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From Joseph Hagerty <>
Subject Re: JVM heap constraints and garbage collection
Date Fri, 31 Jan 2014 15:58:32 GMT
Thanks, Shawn. This information is actually not all that shocking to me.
It's always been in the back of my mind that I was "getting away with
something" in serving from the m1.large. Remarkably, however, it has served
me well for nearly two years; also, although the index has not always been
30GB, it has always been much larger than the RAM on the box. As you
suggested, I can only suppose that usage patterns and the index schema have
in some way facilitated minimal heap usage, up to this point.

For now, we're going to increase the heap size on the instance and see
where that gets us; if it still doesn't suffice for now, then we'll upgrade
to a more powerful instance.

Michael, thanks for weighing in. Those i2 instances look delicious indeed.
Just curious -- have you struggled with garbage collection pausing at all?

On Thu, Jan 30, 2014 at 7:43 PM, Shawn Heisey <> wrote:

> On 1/30/2014 3:20 PM, Joseph Hagerty wrote:
>> I'm using Solr 3.5 over Tomcat 6. My index has reached 30G.
> <snip>
>  - The box is an m1.large on AWS EC2. 2 virtual CPUs, 4 ECU, 7.5 GiB RAM
> One detail that you did not provide was how much of your 7.5GB RAM you are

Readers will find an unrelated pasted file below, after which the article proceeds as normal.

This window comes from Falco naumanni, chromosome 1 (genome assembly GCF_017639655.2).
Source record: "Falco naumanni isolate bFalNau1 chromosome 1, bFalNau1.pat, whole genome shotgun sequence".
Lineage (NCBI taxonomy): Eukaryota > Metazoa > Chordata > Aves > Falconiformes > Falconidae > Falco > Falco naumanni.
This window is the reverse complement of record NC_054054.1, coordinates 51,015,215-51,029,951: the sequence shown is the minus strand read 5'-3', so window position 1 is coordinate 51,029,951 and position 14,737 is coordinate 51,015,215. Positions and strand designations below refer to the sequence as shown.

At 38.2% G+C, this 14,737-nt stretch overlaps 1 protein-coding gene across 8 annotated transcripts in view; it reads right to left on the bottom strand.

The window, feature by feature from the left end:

> allocating to the Java heap for Solr, but I actually don't think I need
> that information, because for your index size, you simply don't have
> enough. If you're sticking with Amazon, you'll want one of the instances
> with at least 30GB of RAM, and you might want to consider more memory than
> that.
> An ideal RAM size for Solr is equal to the size of on-disk data plus the
> heap space used by Solr and other programs.  This means that if your java
> heap for Solr is 4GB and there are no other significant programs running on
> the same server, you'd want a minimum of 34GB of RAM for an ideal setup
> with your index.  4GB of that would be for Solr itself, the remainder would
> be for the operating system to fully cache your index in the OS disk cache.
> Depending on your query patterns and how your schema is arranged, you
> *might* be able to get away as little as half of your index size just for
> the OS disk cache, but it's better to make it big enough for the whole
> index, plus room for growth.
> Many people are *shocked* when they are told this information, but if you
> think about the relative speeds of getting a chunk of data from a hard disk
> vs. getting the same information from memory, it's not all that shocking.
> Thanks,
> Shawn

- Joe

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